Have you ever wondered why ancient cultures and religions so willingly believed that everything was created from nothing? Whether we’re talking about the Tao (which existed eternally) or God (which also existed eternally) or any other fundamental creation force, there was an acceptance that that force just always WAS, IS, and WILL BE, i.e. it didn’t follow the rules of causality. In the modern era, it seems so primitive to accept this unquestioningly. As a result, many of us — myself included — get stuck in the question of the chicken and the egg. If God created the universe, who created God? What created the Big Bang? Looking back on those ancient cultures, we conclude it’s our superior intellect which necessitates this line of questioning, they simply were too simple to contemplate such mysteries.
But what if it was not our modern intellect that birthed this unanswerable riddle, but rather, the destruction of an ancient part of ourselves which held the answer? An investigation into our ancestors’ beliefs is in order.
When we look at creation myths themes of darkness, the void, the ocean, the ground, and space abound, all being the fertile fabric out of which all other things are formed. There is often a conscious — or perhaps “metaconscious” — entity which is able to interact together with this darkness to create all of the universe.
The first of Genesis’s two creation stories has the Spirit of God hovering over the waters when he calls light out of the darkness. Yin and Yang are the two fundamental expressions of the Tao, who together give rise to life’s complexity. Chronos and Ananke in Greek mythology represent Time and Force respectively, together creating the cosmos. Many other stories exist of the creation of complexity rising out of simplicity.
But where did these stories come from? Just like our chicken and egg question of creation itself, we can ask ourselves what created these unified creation stories across global cultures. In a twist of events, could these stories themselves hold an answer to the question of creation itself? If the stories come out of an emergent-based pattern, the answer is inevitable.
Emergent theory, simply put, is the belief that complexity rises out of a complexity similar to itself, but at a smaller scale. One of the best examples of emergent theory to visualize is the snowflake. We’re all familiar with the classic six-pointed stars of wintertime decorations, but have you ever wondered why snowflakes are formed so similarly, yet so unique? The answer lies in their six-pointed geometry; it is exactly reminiscent of the six-pointed pattern formed when water molecules freeze and combine to form ice.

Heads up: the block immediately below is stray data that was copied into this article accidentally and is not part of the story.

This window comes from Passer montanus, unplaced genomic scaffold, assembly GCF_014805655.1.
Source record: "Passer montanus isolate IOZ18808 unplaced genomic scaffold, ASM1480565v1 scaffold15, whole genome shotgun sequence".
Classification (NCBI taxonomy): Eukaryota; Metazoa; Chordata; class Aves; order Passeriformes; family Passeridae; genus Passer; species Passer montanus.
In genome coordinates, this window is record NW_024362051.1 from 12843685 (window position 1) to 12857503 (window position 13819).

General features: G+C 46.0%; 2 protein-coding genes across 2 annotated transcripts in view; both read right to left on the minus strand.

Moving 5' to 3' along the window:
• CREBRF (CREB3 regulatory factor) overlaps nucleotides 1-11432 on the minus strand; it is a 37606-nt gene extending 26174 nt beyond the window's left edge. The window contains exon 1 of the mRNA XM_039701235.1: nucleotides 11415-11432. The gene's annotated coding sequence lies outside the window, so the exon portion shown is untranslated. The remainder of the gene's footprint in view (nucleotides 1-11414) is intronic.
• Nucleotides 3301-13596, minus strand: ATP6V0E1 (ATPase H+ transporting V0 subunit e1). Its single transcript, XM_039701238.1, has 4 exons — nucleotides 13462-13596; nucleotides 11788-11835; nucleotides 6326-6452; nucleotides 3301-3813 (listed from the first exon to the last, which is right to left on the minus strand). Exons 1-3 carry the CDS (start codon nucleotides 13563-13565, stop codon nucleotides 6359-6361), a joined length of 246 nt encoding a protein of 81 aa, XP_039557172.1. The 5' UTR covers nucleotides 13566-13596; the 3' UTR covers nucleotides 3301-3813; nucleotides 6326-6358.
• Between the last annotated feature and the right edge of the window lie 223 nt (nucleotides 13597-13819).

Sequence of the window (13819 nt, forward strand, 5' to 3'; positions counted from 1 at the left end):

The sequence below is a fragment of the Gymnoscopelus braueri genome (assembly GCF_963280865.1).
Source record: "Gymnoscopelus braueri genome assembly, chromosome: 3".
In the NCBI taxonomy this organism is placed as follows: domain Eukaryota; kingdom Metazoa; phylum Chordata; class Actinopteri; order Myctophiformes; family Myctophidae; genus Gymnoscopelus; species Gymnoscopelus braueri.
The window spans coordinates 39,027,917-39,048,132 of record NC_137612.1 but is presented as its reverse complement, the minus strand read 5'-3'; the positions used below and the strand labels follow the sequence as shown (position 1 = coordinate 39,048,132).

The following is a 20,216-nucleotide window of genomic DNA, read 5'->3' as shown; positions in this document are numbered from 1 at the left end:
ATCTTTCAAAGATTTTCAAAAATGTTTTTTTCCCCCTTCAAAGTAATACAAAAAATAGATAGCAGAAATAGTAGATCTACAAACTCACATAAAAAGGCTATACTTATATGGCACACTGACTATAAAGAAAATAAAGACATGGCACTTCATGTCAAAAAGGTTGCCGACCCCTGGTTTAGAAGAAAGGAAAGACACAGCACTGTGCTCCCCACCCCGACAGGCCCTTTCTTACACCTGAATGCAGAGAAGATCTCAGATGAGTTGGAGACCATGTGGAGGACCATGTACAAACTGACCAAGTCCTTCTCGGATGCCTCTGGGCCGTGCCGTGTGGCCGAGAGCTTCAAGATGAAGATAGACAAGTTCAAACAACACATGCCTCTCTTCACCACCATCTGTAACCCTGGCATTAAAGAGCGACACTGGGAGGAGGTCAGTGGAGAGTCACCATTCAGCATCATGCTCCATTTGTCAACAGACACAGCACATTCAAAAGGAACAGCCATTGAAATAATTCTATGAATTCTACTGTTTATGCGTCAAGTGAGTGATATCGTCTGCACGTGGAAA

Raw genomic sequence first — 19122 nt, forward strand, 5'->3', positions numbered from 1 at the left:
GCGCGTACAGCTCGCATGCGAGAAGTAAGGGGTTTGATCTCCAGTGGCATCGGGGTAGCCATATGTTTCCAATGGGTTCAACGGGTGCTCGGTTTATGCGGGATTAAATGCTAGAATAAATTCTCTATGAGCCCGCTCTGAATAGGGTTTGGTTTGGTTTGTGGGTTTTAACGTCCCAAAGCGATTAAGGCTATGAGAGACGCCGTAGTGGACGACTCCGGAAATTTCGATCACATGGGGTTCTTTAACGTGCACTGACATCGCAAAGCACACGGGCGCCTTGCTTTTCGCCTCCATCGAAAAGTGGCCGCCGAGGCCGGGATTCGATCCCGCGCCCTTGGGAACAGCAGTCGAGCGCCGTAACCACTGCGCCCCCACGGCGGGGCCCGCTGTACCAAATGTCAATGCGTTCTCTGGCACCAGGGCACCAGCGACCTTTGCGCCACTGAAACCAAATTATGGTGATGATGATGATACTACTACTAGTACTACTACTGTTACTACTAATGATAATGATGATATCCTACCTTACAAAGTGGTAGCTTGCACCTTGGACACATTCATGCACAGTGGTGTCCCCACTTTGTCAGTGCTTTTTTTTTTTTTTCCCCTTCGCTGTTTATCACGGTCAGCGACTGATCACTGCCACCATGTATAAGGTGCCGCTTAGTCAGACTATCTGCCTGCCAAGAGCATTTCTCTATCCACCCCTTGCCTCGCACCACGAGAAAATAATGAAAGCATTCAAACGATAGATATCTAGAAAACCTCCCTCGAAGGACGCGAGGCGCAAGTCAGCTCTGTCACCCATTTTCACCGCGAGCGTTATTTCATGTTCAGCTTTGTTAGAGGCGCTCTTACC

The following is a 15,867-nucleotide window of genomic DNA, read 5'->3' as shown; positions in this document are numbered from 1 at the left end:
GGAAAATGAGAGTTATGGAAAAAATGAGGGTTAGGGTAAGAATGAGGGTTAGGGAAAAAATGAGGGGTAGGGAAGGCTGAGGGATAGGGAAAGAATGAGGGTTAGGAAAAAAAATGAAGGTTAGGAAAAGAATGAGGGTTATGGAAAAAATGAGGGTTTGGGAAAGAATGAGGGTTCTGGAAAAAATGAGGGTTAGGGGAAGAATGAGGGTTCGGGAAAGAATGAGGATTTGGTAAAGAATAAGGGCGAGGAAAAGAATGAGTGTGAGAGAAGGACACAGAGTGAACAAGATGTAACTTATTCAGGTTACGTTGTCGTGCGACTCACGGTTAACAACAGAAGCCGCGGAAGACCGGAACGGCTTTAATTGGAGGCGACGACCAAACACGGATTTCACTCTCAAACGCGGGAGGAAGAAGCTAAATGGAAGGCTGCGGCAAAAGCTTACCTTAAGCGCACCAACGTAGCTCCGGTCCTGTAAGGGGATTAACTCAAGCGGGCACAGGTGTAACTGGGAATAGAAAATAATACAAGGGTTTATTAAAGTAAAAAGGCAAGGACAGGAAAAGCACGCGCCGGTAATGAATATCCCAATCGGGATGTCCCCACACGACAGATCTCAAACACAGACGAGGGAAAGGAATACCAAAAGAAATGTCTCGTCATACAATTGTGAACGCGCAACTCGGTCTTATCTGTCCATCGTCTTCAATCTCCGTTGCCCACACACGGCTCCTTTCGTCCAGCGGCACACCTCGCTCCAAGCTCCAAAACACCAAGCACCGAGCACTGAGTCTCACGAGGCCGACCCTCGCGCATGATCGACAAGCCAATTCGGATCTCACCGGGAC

As more water molecules freeze and combine they aggregate or “emerge” on that initial geometry, expanding outward, forming unique traits from one another along the way, yet always maintaining their underlying formation — in all definitions of that word. So could the creation myths of old all be little snowflakes?
Arising so similarly, yet with unique traits, it seems conceivable that the creation myths were also built upon a unique “seed,” like the frozen water molecule, to result in a variety of similar narratives. And just like the snowflake we can theorize what that seed was, i.e. the lower level complexity, by simply looking at what manifests at the higher levels of complexity.
We know that the seed the creation myths are built upon must be a universal human experience separate from culture, politics, or environment, since the similarities occur globally. This would include a set of things like birth, eating, breathing, walking, sleeping, sex, living, and death, among others. We also know that the themes stated above of darkness, the void, the ocean, the ground, and space must somehow be connected to the seed since, like the six-pointed figure of the snowflake, they are the repeating patterns across stories.